Some birdies and flowers from around Quangers.
I’m still trying to get lucky with my new camera and a Platypus being in the same place, at the same time, but here’s a couple of shots from by the river in Oaks Estate anyways.
I’m pulling together some research for a longer post, but I came across a paper which merited a separate look by itself. Blanchflower and Oswald’s 2005 paper looked at reported satisfaction of folks in a range of countries, as a counterpart to the Human Development Index (HDI). Although Australia ranks highly on the HDI (now 2nd per the most recent data), they found that Australia performs poorly on a range of happiness indicators, particularly job satisfaction. Are we flipping the old stereotypes and becoming whinging Aussies, or are there other effects at play?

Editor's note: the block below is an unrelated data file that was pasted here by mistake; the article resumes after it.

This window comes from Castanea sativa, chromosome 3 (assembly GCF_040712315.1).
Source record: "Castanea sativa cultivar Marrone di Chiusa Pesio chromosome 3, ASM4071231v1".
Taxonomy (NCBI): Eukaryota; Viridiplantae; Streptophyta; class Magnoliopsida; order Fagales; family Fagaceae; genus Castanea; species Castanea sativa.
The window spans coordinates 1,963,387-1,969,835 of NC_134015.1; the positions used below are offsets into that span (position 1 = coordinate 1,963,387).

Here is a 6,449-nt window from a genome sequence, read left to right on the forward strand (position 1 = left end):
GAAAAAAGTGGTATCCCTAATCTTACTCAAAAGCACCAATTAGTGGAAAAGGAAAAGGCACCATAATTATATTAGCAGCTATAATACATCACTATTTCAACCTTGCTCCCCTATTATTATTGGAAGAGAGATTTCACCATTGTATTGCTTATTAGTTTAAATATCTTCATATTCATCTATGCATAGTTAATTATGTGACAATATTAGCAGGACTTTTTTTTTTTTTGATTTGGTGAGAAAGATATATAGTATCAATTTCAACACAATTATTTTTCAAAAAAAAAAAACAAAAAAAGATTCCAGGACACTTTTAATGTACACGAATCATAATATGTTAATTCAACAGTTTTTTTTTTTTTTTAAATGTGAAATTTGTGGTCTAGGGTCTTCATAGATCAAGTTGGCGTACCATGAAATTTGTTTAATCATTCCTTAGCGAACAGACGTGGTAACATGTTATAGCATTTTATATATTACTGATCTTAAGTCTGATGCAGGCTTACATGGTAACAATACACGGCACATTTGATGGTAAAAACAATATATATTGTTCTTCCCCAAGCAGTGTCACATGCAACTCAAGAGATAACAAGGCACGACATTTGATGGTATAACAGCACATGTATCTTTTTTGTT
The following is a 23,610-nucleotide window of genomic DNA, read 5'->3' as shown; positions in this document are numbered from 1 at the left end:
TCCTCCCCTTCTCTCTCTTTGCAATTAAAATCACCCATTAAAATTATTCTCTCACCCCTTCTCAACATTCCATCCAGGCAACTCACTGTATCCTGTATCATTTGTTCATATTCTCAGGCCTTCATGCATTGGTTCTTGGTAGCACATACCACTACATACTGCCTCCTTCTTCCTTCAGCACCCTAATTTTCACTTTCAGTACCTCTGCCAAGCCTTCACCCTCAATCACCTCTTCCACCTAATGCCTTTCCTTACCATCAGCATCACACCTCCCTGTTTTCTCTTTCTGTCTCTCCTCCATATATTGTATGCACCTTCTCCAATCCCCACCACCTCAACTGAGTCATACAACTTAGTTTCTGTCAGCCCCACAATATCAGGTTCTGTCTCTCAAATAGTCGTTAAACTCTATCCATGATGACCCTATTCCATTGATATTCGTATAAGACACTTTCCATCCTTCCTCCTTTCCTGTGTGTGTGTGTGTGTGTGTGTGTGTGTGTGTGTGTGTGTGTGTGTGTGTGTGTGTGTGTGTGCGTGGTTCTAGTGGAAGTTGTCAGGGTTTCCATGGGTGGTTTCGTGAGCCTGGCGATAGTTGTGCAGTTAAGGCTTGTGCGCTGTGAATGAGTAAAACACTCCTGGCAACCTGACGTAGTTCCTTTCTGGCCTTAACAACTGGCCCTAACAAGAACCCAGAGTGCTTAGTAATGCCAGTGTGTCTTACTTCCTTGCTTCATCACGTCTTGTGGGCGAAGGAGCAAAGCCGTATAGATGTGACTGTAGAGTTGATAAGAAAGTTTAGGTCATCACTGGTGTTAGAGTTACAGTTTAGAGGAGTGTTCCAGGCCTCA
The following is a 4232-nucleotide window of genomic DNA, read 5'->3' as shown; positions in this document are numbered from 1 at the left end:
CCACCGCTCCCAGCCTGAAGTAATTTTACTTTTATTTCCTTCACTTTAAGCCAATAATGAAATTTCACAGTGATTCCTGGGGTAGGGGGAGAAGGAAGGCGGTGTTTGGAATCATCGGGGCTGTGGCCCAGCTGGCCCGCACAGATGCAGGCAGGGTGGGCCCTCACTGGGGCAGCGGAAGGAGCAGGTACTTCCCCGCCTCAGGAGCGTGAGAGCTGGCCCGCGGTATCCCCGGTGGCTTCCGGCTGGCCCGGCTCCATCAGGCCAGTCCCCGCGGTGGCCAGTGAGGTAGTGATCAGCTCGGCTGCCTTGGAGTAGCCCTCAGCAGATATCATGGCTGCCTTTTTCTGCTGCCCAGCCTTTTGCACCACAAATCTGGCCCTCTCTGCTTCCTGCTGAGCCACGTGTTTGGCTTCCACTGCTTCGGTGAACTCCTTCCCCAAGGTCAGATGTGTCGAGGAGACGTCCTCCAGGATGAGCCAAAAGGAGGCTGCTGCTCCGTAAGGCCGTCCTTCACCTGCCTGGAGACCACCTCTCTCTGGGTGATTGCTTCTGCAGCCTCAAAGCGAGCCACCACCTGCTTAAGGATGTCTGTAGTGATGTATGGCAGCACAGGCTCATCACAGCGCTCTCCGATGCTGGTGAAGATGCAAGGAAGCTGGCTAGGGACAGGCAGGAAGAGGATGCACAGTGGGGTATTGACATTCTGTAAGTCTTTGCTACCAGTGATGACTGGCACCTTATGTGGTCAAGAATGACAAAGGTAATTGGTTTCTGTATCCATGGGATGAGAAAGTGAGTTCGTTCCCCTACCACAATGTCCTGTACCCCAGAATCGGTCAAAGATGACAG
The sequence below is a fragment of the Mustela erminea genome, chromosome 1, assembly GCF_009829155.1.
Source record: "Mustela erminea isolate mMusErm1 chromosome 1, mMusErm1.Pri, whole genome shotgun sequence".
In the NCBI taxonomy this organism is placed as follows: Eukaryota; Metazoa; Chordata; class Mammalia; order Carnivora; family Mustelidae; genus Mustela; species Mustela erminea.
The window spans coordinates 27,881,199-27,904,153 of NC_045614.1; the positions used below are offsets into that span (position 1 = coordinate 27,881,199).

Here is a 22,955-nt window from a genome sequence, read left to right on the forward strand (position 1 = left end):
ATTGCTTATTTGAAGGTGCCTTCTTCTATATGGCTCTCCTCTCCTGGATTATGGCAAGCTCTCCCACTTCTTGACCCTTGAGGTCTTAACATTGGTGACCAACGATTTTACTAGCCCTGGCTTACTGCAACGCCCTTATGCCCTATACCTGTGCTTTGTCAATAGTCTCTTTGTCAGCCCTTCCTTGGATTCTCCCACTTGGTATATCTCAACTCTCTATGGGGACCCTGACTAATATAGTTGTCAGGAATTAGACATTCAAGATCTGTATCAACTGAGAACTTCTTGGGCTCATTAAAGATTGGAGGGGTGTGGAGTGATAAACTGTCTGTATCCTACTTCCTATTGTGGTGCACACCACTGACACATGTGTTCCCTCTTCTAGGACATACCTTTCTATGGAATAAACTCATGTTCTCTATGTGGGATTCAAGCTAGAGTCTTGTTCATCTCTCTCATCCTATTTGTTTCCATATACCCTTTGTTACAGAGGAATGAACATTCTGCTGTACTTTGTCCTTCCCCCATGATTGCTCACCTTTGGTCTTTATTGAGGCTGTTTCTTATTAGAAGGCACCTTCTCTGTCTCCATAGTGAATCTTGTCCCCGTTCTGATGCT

Perhaps most telling is the finding that companies and teams led by more humble individuals, perform better. But despite humility being good for business, it’s extremely difficult for CEOs to be genuinely humble.
Some blossoms and birds from Nara Park.
Took the new camera out for another field test at the Jerrabomberra Wetlands.
I got myself a new camera, so today I tried to figure out how to use it. Still a work in progress I’m afraid.
A few shots from a little MTB ride along the Centenary Trail.
Taken in the future Ellerton Drive extension reserve.
Perhaps the greatest technological achievement in industrial and organizational (I–O) psychology over the past 100 years is the development of decision aids (e.g., paper-and-pencil tests, structured interviews, mechanical combination of predictors) that substantially reduce error in the prediction of employee performance (Schmidt & Hunter, 1998). Arguably, the greatest failure of I–O psychology has been the inability to convince employers to use them.